Guest Blog: Europe Leads In Simplifying Regulation
The Aero Expo in Friedrichshafen promotes itself as the pulse-meter of the European GA market and that often doesn't come across in a factually balanced news release. By American standards, Aero is not a huge show, but it’s a busy one and a target-rich environment for new stuff.
Yes, there was a clear dominance of electronics, electric propulsion systems and upgraded technology. I suppose it’s fair to say knowledge of all the gewgaws is required in order to remain eye to eye with a fellow aviator. That's all fine and dandy, but there’s a lot more going on here in Europe than is apparent from just wandering the stands.
The big surprise was attending the news conference EASA put on and paying close attention to just how significantly this agency has changed itself over the last five to six years. I left the conference with a somewhat spooked feeling, because so much collaboration and exchange and such open words from an aviation regulatory body feel almost unreal. In fact, after listening for the first 15 minutes of the two-hour conference, I started secretly looking around for some sort of hidden camera. Clearly, at any moment, we would be coughing and trying to wipe the dust off our shirts when the show would end and yet another 1900-page rule book would crash to the table.
Instead, I learned that a whole team at EASA spent a lot of time condensing the previous 1900-page rulebook down to a lot less, focusing on significance and intended purpose. The question they asked was: "How many pages of rules and regulations does one have to read or thumb through to arrive at something relevant that is easy to understand and doesn't require an attorney’s interpretation to comply with?"
With some of us munching away on the catered items and refreshments provided, I wondered if we would have a chance in the U.S. to see similar sentiments from our own FAA. EASA tells me it’s working hand in hand with the FAA on relaxing the system from its at-times incredibly constipated bureaucracy. Yet no one at EASA said a negative word about the FAA being behind the airplane on the "Roadmap For General Aviation."
EASA's presence and effort appeared personable and authentic and it was definitely clear that the agency is listening to manufacturers, associations, pilot groups and proposals from outside and within the European aviation universe. While one has to wonder just how much of this behavior will rub off on our friends in Washington, let the following perceptions sink in:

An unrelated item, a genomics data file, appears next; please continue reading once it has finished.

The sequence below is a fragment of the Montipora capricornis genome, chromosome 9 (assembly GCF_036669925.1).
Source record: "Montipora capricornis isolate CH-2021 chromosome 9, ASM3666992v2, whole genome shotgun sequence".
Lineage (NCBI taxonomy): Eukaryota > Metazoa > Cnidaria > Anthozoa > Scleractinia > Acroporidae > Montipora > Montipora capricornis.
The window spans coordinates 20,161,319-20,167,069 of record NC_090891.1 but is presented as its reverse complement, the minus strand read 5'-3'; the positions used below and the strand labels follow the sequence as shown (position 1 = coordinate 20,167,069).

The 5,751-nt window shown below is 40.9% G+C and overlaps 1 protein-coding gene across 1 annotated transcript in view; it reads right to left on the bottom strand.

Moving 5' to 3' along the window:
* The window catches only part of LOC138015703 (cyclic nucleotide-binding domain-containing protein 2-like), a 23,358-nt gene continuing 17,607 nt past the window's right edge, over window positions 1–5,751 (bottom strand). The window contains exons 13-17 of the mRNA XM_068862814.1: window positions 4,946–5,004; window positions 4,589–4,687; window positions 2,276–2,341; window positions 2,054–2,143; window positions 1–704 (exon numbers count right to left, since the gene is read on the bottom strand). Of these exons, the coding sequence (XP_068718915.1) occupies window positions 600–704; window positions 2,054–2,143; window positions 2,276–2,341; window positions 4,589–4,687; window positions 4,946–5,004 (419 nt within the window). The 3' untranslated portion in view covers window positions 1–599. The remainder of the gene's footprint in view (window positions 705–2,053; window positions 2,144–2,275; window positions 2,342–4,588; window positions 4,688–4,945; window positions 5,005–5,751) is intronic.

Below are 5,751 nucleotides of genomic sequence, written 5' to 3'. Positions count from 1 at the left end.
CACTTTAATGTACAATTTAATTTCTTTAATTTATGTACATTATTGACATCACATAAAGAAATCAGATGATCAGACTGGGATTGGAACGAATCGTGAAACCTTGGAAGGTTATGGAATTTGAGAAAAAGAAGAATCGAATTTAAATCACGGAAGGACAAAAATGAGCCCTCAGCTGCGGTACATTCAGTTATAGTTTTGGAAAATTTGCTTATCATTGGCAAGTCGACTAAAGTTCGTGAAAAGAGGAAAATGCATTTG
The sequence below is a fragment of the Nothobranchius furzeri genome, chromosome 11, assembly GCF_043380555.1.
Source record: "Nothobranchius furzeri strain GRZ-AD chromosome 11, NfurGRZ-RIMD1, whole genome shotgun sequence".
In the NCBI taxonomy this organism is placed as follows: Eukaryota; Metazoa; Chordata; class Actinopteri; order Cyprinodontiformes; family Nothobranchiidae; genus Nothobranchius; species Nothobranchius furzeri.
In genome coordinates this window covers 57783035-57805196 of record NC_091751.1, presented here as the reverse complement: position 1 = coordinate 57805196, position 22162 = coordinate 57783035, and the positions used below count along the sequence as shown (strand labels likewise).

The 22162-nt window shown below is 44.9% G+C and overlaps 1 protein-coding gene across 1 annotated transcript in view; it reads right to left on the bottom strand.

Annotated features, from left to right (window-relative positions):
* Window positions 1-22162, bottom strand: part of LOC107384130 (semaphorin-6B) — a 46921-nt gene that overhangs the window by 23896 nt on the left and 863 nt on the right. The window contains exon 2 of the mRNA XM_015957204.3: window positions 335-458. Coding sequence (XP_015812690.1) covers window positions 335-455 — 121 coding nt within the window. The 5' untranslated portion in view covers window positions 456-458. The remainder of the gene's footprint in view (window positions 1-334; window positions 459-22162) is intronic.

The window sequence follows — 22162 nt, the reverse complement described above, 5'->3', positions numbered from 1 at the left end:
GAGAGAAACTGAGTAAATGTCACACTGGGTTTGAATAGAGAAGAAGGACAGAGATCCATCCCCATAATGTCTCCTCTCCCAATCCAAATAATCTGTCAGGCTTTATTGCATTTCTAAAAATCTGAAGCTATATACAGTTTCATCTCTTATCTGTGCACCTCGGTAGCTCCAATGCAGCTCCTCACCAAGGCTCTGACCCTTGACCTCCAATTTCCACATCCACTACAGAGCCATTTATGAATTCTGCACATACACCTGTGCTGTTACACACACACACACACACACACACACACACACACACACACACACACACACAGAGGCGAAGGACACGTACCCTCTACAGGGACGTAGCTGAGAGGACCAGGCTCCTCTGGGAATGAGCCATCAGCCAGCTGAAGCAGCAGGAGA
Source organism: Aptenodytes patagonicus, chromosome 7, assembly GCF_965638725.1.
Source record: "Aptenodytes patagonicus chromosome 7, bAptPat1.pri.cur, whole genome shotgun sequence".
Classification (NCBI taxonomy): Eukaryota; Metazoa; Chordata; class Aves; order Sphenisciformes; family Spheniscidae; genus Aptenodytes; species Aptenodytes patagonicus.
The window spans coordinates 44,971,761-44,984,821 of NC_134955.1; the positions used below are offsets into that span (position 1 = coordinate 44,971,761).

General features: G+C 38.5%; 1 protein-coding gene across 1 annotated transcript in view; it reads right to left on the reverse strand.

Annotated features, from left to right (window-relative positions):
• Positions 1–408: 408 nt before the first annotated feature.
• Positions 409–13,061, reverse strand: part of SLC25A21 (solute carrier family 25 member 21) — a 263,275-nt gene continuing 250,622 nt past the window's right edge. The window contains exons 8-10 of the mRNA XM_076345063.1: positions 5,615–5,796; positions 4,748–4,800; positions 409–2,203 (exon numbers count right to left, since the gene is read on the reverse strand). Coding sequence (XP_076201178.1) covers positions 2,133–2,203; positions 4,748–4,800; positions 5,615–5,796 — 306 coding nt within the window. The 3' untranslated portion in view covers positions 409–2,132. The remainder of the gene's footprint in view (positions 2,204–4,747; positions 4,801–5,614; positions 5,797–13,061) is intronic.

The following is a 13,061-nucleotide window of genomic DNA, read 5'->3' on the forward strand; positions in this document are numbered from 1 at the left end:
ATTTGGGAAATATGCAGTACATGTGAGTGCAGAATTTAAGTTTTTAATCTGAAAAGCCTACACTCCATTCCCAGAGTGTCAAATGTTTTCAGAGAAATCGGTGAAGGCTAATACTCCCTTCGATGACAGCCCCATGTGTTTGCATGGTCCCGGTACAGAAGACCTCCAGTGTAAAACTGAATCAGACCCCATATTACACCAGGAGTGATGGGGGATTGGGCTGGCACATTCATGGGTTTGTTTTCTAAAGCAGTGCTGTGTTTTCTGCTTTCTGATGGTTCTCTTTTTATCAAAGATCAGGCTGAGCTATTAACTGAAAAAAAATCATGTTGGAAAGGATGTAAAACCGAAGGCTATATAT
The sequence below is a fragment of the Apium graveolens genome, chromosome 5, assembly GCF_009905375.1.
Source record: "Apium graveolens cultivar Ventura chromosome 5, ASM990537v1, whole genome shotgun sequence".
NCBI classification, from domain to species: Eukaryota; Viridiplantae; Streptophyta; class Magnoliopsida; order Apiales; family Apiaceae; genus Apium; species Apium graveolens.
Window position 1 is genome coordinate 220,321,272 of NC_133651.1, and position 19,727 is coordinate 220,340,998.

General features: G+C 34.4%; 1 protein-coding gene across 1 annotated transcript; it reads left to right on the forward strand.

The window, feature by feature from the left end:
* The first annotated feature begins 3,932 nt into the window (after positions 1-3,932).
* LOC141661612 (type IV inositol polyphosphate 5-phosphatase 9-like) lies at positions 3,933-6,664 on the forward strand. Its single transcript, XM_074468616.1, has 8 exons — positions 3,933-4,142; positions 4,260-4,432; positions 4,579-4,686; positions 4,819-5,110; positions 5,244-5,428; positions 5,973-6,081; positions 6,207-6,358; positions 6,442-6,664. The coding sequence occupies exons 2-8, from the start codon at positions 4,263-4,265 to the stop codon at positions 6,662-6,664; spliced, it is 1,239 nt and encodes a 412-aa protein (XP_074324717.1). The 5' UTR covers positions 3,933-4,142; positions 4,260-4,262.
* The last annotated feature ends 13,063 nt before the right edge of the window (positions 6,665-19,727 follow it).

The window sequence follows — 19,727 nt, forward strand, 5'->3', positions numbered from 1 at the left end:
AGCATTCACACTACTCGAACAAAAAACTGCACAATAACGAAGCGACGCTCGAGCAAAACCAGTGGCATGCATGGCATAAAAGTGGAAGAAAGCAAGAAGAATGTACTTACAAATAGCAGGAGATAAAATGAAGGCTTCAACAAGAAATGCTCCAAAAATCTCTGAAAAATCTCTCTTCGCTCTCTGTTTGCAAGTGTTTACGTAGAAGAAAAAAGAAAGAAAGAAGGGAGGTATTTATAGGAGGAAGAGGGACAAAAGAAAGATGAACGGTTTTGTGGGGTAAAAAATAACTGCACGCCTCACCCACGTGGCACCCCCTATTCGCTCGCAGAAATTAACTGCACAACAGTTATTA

EASA has recognized that it has lacked the insight into the field to sensibly regulate general aviation while at the same time effectively evaluating and mitigating risk and promoting a safety culture among all players. Recognizing fault is the first step to getting better, right? This monumental task requires stakeholders and regulators alike to sit around the table and discuss things and to actually listen actively.
One catalyst here is the unmanned aircraft industry, the rapid implementation of which has shaken regulators on both sides of the Atlantic. Integrating a rapidly growing drone industry is a challenge, together with the constantly expanding possibilities of electronics, VTOL technology, octa-copters, airspace restrictions, environmental concerns and a generally easily entertained but hard-to-reach and rapidly aging audience. All of it requires collaboration and open minds.
EASA has gotten the memo that raising the regulatory finger and throwing the dusty old rulebook at its industry isn't a path to success. Once the market has been regulated or taxed to death, their jobs become obsolete, too.
I’m not saying that all wishes are fulfilled or that none of our wants are pink or floating around on fluffy clouds over here. Far from it. Instead, I would encourage conversations about how the FAA can be convinced that things must be simplified and pronto.
To be fair, the FAA is moving in the right direction, as evidenced by its cooperative attitude toward installation of non-certified avionics in certified airplanes. That’s a start. But even though the U.S. remains the world aviation mecca, it’s the Europeans who are showing us how a regulatory agency can transform itself and actually be a catalyst to market growth instead of a hindrance. Who would have ever thought this would happen?